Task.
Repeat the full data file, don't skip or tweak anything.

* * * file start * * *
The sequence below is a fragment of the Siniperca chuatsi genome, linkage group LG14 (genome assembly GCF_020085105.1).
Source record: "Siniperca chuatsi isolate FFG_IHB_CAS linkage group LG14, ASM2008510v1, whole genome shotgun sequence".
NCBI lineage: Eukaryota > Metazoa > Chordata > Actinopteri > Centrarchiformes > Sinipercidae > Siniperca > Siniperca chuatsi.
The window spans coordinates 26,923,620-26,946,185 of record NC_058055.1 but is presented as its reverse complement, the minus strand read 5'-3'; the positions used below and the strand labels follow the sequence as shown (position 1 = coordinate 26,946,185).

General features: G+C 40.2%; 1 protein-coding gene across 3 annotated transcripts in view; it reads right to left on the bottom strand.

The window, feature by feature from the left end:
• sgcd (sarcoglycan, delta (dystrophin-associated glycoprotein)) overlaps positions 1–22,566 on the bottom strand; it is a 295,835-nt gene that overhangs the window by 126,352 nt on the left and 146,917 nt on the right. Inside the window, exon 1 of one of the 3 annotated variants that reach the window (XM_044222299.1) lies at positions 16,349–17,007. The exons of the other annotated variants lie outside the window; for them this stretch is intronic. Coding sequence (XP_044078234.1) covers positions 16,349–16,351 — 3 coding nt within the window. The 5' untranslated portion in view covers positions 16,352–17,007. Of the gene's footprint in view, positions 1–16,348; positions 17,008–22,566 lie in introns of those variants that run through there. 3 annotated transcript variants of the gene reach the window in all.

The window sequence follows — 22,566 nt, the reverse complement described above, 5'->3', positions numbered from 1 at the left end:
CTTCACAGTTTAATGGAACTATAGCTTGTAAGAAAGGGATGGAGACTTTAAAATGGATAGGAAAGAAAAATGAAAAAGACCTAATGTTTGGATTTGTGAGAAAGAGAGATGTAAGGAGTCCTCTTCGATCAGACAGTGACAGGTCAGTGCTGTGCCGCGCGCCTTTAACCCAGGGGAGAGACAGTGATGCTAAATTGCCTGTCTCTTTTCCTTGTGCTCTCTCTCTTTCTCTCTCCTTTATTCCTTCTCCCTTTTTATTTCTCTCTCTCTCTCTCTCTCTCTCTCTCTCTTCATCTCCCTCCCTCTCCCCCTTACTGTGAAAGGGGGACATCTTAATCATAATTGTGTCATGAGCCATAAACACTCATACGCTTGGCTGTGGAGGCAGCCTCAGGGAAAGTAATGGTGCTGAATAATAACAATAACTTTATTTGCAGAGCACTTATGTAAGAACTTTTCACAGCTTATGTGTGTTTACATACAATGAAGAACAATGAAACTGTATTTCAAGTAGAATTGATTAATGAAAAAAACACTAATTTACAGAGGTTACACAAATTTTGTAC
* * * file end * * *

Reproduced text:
The sequence below is a fragment of the Siniperca chuatsi genome, linkage group LG14 (genome assembly GCF_020085105.1).
Source record: "Siniperca chuatsi isolate FFG_IHB_CAS linkage group LG14, ASM2008510v1, whole genome shotgun sequence".
NCBI lineage: Eukaryota > Metazoa > Chordata > Actinopteri > Centrarchiformes > Sinipercidae > Siniperca > Siniperca chuatsi.
The window spans coordinates 26,923,620-26,946,185 of record NC_058055.1 but is presented as its reverse complement, the minus strand read 5'-3'; the positions used below and the strand labels follow the sequence as shown (position 1 = coordinate 26,946,185).

General features: G+C 40.2%; 1 protein-coding gene across 3 annotated transcripts in view; it reads right to left on the bottom strand.

The window, feature by feature from the left end:
• sgcd (sarcoglycan, delta (dystrophin-associated glycoprotein)) overlaps positions 1–22,566 on the bottom strand; it is a 295,835-nt gene that overhangs the window by 126,352 nt on the left and 146,917 nt on the right. Inside the window, exon 1 of one of the 3 annotated variants that reach the window (XM_044222299.1) lies at positions 16,349–17,007. The exons of the other annotated variants lie outside the window; for them this stretch is intronic. Coding sequence (XP_044078234.1) covers positions 16,349–16,351 — 3 coding nt within the window. The 5' untranslated portion in view covers positions 16,352–17,007. Of the gene's footprint in view, positions 1–16,348; positions 17,008–22,566 lie in introns of those variants that run through there. 3 annotated transcript variants of the gene reach the window in all.

The window sequence follows — 22,566 nt, the reverse complement described above, 5'->3', positions numbered from 1 at the left end:
CTTCACAGTTTAATGGAACTATAGCTTGTAAGAAAGGGATGGAGACTTTAAAATGGATAGGAAAGAAAAATGAAAAAGACCTAATGTTTGGATTTGTGAGAAAGAGAGATGTAAGGAGTCCTCTTCGATCAGACAGTGACAGGTCAGTGCTGTGCCGCGCGCCTTTAACCCAGGGGAGAGACAGTGATGCTAAATTGCCTGTCTCTTTTCCTTGTGCTCTCTCTCTTTCTCTCTCCTTTATTCCTTCTCCCTTTTTATTTCTCTCTCTCTCTCTCTCTCTCTCTCTCTCTTCATCTCCCTCCCTCTCCCCCTTACTGTGAAAGGGGGACATCTTAATCATAATTGTGTCATGAGCCATAAACACTCATACGCTTGGCTGTGGAGGCAGCCTCAGGGAAAGTAATGGTGCTGAATAATAACAATAACTTTATTTGCAGAGCACTTATGTAAGAACTTTTCACAGCTTATGTGTGTTTACATACAATGAAGAACAATGAAACTGTATTTCAAGTAGAATTGATTAATGAAAAAAACACTAATTTACAGAGGTTACACAAATTTTGTAC